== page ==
The Austrian born Terminator star, 69, scaled back his acting career when he successfully ran to become California's governor in 2003, serving in the post until 2011.

Arnold has largely stayed out of politics since then, but recent high profile spats with America's new president Donald Trump sparked rumours he would like to return to the political frontline.

And when asked by, his spokesman Daniel Ketchell refused to rule out a 2018 run for a U.S. Senate seat.

"Right now Gov. Schwarzenegger's focus is on using his platform to bring some sensibility and coherency to Washington by fighting for redistricting reform, like we did in California,'' he told the website via email. "We are keeping all of our options open as far as how we can accomplish that."

The actor is nominally a member of President Trump's Republican Party, but has become embroiled in personal, professional and political arguments with America's controversial new leader.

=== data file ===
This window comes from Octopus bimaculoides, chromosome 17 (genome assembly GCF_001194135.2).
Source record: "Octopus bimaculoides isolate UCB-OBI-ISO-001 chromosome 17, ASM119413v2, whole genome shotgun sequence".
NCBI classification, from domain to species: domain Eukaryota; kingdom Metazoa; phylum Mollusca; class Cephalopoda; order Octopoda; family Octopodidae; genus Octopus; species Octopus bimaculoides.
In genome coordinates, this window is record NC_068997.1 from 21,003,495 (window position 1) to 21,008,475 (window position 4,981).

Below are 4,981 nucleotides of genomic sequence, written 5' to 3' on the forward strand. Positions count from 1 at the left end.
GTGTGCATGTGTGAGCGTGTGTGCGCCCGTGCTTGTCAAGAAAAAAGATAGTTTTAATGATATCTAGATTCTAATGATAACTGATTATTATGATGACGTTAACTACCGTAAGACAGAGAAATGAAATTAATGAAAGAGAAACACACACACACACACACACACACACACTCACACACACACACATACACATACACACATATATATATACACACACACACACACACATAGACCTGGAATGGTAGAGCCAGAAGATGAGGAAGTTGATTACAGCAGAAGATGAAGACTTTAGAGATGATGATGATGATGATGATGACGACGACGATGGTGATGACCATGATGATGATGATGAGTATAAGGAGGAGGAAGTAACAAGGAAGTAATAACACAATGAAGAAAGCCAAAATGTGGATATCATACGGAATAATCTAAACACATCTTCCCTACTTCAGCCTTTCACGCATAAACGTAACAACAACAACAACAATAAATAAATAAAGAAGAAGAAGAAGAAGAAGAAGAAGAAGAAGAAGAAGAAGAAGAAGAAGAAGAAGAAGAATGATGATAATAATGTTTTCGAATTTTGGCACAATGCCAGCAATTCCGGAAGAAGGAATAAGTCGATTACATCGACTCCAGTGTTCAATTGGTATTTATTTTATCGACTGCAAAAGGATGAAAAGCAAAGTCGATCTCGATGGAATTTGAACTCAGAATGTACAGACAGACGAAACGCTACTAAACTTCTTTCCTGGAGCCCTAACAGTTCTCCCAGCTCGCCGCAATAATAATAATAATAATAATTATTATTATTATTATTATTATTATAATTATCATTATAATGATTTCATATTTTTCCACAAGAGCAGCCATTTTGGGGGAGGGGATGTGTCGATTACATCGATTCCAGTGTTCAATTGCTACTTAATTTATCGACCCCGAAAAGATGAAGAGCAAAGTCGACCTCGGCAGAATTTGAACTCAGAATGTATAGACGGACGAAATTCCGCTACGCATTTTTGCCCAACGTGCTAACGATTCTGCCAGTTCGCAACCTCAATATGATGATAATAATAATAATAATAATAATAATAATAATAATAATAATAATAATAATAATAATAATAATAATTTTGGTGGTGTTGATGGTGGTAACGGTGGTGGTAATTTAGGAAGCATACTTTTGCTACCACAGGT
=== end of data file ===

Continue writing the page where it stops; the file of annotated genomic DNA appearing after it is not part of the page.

Arnold took over the president's role as the host of U.S. reality TV show The Celebrity Apprentice, but quit after just one series saying viewers were boycotting the show due to Donald's continuing role as an executive producer.

The president hit back, tweeting that the actor was fired rather than quitting the show.

The pair had previously clashed over the show's ratings figures and the president's controversial travel ban policy, preventing people from select Muslim majority nations from entering the U.S.

In interviews Arnold has joked about his feud with the president, hinting he wouldn't mind fighting Donald, 70, and telling SiriusXM host Michael Smerconish that he thinks the president is in love with him.